Mariana Rondón • Director
by Elisa Cimino
- The Venezuelan director Mariana Rondón talks about Bad Hair, which triumphed at San Sebastian.
Mariana Rondón’s San Sebastian winner Bad Hair [+see also:
interview: Mariana Rondón
film profile] tells the story of Junior, a 9 year-old with "bad hair". He wants to have it straightened for his yearbook picture, like a fashionable pop singer. This puts him at odds with his mother Marta. The more Junior tries to look sharp and make his mother love him, the more she rejects him, until he is cornered, face to face with a painful decision. Cineuropa met with Venezuelan director Mariana Rondón during the Amazonas Film Festival in Manaus, Brazil.
Cineuropa: Can you explain the meaning of “bad hair”? Why is it a problem?
Mariana Rondón: In Venezuela, “bad hair” is the black race hair. What goes on in Venezuela is that we are very mixed, and it’s very usual to have this bad hair. It’s something that started being racist, but as we’re so mixed and there are so many races together, although it’s still something not very positive, it became less racist. It’s a characteristic of our society; everyone has a feature that comes from that mixture.
Junior’s attempts to develop a personality and identity are repeatedly frustrated by his mother.
Yes, it’s a tough relationship, but what’s also important about it is that it’s between real people, not good people or bad people. It’s a mother facing a lot of difficulties to survive who’s teaching her son to survive with the same lacks and needs as her. She isn’t capable to teach him something better because that’s all she knows. In that sense, I think that’s what can be painful about the relationship. It’s not that she doesn’t want or try; it’s just that she doesn’t have the means, the tools to help him with. That’s what’s essential.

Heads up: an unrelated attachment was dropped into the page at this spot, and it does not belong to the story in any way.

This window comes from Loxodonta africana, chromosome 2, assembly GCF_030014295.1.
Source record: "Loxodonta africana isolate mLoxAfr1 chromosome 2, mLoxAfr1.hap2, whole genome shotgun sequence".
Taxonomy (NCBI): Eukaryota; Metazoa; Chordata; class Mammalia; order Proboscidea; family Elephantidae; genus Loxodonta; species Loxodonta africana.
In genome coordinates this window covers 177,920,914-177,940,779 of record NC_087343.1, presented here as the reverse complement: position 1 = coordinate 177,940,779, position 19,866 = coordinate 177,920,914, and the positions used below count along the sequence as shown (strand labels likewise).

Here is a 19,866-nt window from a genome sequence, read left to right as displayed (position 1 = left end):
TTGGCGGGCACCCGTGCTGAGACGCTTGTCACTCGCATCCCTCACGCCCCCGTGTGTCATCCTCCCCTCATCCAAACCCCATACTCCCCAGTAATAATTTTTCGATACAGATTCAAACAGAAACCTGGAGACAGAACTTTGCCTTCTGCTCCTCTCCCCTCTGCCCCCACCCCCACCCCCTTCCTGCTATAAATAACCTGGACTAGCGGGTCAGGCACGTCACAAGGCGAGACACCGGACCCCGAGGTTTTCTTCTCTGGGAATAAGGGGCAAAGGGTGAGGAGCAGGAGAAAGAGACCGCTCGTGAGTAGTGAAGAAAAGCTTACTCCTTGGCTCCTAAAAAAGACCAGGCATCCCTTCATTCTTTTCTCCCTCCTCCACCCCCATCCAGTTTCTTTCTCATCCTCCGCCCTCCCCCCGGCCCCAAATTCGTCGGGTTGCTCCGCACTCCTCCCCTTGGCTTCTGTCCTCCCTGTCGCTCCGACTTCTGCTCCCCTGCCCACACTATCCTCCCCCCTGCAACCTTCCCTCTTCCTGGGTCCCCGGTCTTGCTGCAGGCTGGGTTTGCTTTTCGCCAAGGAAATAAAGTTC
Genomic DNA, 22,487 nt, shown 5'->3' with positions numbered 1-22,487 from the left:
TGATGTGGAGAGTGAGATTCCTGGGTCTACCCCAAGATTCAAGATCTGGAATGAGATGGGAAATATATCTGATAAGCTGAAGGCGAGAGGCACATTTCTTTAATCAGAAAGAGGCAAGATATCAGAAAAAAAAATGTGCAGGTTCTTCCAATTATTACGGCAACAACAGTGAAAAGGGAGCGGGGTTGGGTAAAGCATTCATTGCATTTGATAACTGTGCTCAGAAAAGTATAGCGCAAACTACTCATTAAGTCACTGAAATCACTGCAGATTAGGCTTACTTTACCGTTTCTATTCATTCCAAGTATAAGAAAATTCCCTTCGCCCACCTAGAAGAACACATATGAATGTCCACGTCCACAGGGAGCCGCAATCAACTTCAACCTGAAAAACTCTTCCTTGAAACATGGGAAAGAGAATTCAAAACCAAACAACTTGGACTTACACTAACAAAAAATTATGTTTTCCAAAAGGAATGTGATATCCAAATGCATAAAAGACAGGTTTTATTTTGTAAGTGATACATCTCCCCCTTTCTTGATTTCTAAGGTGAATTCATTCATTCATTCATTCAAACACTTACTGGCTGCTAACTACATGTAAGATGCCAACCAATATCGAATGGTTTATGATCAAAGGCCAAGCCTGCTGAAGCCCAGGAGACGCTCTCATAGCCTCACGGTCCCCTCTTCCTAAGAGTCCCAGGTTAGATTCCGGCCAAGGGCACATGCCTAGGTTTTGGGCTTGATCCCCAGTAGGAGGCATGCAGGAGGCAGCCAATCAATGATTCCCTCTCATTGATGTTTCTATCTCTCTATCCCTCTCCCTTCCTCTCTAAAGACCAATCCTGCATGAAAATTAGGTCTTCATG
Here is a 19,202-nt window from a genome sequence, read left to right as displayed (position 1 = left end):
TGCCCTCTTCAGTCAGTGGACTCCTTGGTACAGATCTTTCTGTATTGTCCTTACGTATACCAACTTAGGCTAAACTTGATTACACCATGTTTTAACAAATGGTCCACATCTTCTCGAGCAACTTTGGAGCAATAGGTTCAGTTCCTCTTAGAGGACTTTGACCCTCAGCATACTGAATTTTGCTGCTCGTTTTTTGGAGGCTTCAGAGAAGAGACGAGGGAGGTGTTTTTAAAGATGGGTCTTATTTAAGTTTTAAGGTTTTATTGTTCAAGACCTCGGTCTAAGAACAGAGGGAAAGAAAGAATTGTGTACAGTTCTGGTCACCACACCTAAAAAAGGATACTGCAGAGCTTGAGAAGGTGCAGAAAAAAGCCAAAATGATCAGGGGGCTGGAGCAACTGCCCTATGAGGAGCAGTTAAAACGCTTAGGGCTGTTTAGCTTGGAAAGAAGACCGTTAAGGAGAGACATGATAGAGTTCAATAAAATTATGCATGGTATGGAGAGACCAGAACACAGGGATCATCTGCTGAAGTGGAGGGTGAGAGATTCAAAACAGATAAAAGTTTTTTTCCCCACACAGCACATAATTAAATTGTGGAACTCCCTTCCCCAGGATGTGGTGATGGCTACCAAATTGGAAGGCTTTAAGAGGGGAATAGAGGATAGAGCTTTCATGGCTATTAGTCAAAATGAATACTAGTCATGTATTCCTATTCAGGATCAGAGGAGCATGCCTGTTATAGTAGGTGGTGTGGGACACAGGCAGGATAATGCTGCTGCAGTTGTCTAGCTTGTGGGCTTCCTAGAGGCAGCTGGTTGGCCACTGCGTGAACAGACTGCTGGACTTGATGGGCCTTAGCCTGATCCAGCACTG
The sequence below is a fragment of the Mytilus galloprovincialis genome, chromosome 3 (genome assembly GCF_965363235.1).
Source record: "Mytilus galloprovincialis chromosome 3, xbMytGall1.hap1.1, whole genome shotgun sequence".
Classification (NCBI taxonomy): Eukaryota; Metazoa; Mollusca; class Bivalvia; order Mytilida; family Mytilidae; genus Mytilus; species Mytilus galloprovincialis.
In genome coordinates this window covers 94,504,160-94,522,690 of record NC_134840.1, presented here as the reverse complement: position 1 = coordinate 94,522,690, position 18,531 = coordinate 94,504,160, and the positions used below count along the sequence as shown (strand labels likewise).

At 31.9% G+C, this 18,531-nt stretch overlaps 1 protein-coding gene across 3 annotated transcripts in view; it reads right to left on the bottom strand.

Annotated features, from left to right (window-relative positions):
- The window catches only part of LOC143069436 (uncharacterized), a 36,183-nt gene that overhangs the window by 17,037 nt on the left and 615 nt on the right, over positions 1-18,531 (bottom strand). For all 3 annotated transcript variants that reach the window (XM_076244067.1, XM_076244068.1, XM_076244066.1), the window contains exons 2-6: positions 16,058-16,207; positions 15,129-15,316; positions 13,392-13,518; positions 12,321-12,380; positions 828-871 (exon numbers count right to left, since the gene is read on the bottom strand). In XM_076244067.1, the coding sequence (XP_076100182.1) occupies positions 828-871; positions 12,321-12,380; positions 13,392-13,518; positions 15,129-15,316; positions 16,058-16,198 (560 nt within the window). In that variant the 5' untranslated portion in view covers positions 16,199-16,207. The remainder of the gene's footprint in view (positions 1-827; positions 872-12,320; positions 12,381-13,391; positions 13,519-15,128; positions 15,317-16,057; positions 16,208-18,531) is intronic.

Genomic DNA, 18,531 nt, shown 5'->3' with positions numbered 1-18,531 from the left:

What about the lack of communication?
I think that even if you managed to communicate better, it wouldn’t change anything, because you don’t know how to be better, how to want more. I always step up for this character, because she’s going through an extreme situation.
Junior’s grandmother is more supportive, but soon the kid realizes that her attitudes hide more selfish intentions...
I think all of us take what we want for ourselves. And the grandmother is fighting for her space and her own needs.
Why did you decide to make this film, about this topic?
I was very interested in approaching a topic like intolerance, the lack of respect for the other’s needs, for what the other wants his or her life to be. I felt that I could approach it from many ways with this film. To me it’s essentially a film about the look; about how you look at each other, and how the other people look at you. But what I care about within these looks is the open space between them and the film viewer. I’m not telling the viewer to believe; I’m proposing that he finds his look; whether he’s fond of one or another. I don’t want to answer that, which I think is something each of us takes home to ourselves.
You talk about intolerance, and also about homosexuality.
Yes, but to me intolerance has a much wider meaning. It’s that fear the mother has, not because her son may be homosexual, but because his son may not be heterosexual. To me it belongs to a much bigger fear and a much bigger intolerance. This is like the cherry on top, but to be intolerant with the neighbour, that’s a whole big thing to me.
Intolerance is universal, but was your intention to focus on the problems in your country?
Venezuela is a very polarized country, which is something that is created after not being able to respect the opinions and the wishes of your neighbour. And to respect is not to demand that everyone hold your opinions, but to allow yours to coexist alongside others’. They shouldn’t be eliminated; you don’t have to get rid of the other in order to exist. You just need to be respected, and to respect the other. That’s all.
(Translated from Italian)